How Random Babbling Becomes Corporate Policy (t3knomanser) wrote,
How Random Babbling Becomes Corporate Policy

  • Mood:
  • Music:

In response to that rant about Children's Books...

Billy was a young boy, alot like you. Unless you're a girl, in which case
he's still alot like you, only a boy.

Billy listened to music and watched TV. He loved going to the movies.

He went away to school, and they wanted to teach him to read.

He did not really like it. It was hard work, and the stories were boring.

His teacher forced Billy to read "Nelson the Rabbit eats a Carrot", and "Mr.
Green looks at Colors", and "Sally skates".

Nelson ate carrots. Mr. Green talked about some colors, like Red and Blue,
but not White or Black. Sally skated and ate whole grain bread to be healthy.

Billy told his teacher that he did not like the stories. His teacher was very

His teacher talked about how important it was. Everyone had to know how to
read. Reading could take you on adventures, and teach you things.

Billy looked at the books he was supposed to read. There were no adventures.
He certainly wasn't learning anything, except that Sally would not eat ice

The teacher sent Billy home with a note. His parents saw that Billy did not
like reading.

So Billy's parents went to school, and talked to the teacher. The teacher
showed them the books that Billy was supposed to be reading.

"What?" Said Billy's Mom. "Horrible!" said Billy's Dad. "These books are

The teacher said that they had been special books written for schools. There
was nothing in them that could make someone upset. But Billy's parents were
very upset.

That night, Billy's parents went home, and sat him on the couch, but without
the TV on. "We're going to help you learn to read Billy," they said.

Billy frowned. Reading was yucky. He said so.

"No Billy," said his Mom. "What they want you to read is yucky."

So his Dad took a book off of the shelf. "I'm going to read you a story
Billy. Not everything in books is like what your teacher wanted you to read."

The story Dad read Billy was called the "Tell Tale Heart," by Edgar Allen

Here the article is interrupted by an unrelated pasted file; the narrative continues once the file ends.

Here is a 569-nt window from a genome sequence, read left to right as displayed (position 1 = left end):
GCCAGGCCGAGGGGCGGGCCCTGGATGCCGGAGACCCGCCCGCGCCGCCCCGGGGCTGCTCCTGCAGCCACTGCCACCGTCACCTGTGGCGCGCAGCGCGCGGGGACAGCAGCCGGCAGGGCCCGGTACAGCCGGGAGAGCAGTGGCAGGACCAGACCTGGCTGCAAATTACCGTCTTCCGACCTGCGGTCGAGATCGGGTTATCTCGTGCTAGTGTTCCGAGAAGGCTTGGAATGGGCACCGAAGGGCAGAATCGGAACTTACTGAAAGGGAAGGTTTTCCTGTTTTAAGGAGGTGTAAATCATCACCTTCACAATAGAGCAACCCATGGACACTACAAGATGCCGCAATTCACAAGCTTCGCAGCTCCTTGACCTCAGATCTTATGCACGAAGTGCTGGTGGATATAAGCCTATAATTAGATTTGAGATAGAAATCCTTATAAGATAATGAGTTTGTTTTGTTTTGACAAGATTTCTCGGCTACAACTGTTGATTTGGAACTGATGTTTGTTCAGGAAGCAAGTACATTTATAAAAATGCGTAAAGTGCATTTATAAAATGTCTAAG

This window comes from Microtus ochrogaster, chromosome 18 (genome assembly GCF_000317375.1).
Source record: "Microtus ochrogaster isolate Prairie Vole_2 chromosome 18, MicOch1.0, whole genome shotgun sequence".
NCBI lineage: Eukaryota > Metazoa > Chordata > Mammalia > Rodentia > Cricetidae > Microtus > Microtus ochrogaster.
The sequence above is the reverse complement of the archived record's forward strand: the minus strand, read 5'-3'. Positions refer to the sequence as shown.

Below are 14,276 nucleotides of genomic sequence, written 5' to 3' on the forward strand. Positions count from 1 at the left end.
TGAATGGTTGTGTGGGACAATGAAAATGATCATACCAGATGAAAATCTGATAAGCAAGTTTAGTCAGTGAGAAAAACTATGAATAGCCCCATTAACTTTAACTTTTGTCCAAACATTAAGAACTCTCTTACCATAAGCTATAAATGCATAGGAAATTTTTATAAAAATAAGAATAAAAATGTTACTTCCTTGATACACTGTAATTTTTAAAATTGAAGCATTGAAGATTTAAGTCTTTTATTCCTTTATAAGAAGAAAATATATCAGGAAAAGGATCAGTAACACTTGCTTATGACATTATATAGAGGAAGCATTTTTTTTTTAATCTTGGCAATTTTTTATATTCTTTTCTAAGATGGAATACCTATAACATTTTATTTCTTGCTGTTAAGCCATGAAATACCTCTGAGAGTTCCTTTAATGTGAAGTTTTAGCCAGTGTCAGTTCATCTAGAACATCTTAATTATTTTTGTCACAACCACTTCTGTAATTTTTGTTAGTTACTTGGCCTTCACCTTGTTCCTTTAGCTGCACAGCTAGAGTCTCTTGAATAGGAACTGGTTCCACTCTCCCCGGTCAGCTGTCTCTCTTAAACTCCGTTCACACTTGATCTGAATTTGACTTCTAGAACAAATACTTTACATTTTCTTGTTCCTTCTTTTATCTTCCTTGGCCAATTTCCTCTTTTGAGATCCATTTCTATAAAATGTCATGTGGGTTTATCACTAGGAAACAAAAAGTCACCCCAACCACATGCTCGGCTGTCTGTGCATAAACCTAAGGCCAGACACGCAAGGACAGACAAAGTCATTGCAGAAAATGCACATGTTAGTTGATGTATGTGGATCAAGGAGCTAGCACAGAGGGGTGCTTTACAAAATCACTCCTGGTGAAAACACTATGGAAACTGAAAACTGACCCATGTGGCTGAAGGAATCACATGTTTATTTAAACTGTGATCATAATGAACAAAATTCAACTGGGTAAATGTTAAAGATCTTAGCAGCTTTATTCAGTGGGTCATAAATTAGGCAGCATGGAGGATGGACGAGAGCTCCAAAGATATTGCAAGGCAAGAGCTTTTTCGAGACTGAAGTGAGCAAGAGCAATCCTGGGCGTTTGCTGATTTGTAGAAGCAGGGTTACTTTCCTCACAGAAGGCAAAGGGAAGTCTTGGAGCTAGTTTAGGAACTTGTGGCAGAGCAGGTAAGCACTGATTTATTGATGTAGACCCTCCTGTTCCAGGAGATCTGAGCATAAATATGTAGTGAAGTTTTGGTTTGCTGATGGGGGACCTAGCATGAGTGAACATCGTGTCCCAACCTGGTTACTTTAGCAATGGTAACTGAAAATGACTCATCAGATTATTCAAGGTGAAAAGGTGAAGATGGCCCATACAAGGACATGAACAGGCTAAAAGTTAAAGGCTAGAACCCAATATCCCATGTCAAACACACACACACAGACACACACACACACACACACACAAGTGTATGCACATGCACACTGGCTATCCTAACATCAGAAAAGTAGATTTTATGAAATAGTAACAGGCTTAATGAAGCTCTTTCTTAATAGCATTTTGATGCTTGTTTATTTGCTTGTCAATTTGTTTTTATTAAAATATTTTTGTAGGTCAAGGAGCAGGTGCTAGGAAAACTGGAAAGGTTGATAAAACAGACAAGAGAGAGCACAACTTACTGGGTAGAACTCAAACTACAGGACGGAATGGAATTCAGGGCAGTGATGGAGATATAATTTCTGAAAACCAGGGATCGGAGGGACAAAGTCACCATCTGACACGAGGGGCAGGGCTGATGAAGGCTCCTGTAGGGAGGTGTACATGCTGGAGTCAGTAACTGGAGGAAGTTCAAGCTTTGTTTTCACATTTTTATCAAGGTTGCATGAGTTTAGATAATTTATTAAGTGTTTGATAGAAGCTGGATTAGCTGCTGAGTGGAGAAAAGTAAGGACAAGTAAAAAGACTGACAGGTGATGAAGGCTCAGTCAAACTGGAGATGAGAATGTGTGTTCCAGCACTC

Poe. At first, Billy was not interested.

But as his Dad read on, Billy grew more and more excited. It was a very
creepy story, about a man who committed a murder.

He tried to hide the body, but he heard the beating heart of his victim, and
became so scared that he admitted to the murder.

When his Dad was done, Billy wanted more. "I think that these stories might
be hard for you to read by yourself Billy. But I will read you one story
every night."

"In the meantime, take this book." Billy looked at the cover, and sounded out
the words. "Grimm's Fairy Tales" it said.

Billy went to his room and started reading it that night.

The next day he took the book to school with him. He was very excited, and
happy that reading was cool!

He was so proud that he showed the book to his teacher. His teacher gasped in
shock. "You can not read that in school!"

"Why," asked Billy. "Because people die! And there are bad things called
'sterotypes'! This is totally unnacceptable! Who gave this to you?"

Billy was taken to the principal's office, and sent home to his parents that
very day. His parents came to the school, and argued with the principal and
the teacher.

When they were done, Billy was allowed to bring his books to school, and over
the next few years, he read very many books.

He read about a stuffed rabbit loved so much it became real, and about a boy
who never grew up, and about a crow that saved the world from an endless

As he grew older, he read other books. He read about Tom Sawyer and Huck Finn
adventuring on the Mississippi. He read more creepy stories by Poe, and about
lions and witches in magical Narnia.

No matter what, the books he brought to school were disliked by his teachers,
but he read them anyway.

Billy grew up very wise, very happy, and he loved books. As a grown up he
owned a library, because he loved books so much. And whenever children came
to his libarary, he showed them his favorite books, and their teachers always
thought the books were bad.

But Billy looked around at all the people he grew up with that had read the
books his teachers thought were good.

None of them were wise, none of them were happy, and they never came to the

All of the stories that Billy had read may have been "bad", but Billy learned
from those stories. And because of that, they were good for him.

It needs alot of editting, I know. But comment, revise. Tweak. I smell an underground publication waiting to happen.

  • Strange Things People Say About Me (to my face)

    Recently, I've been at the center of a trend. That trend is complete strangers asking me "Are you ____?" A quick summary. For example: Are you…

  • Writer's Block: If I could find my way

    -10,000 years, at minimum. Tomorrow is always better than today, especially when you can't fact-check.

  • Bob Morlang

    When I was working at Tri-Mount, we had these camp trucks. They were army surplus, and while they could take a beating, they only sort of worked. And…

  • Post a new comment


    Comments allowed for friends only

    Anonymous comments are disabled in this journal

    default userpic

    Your IP address will be recorded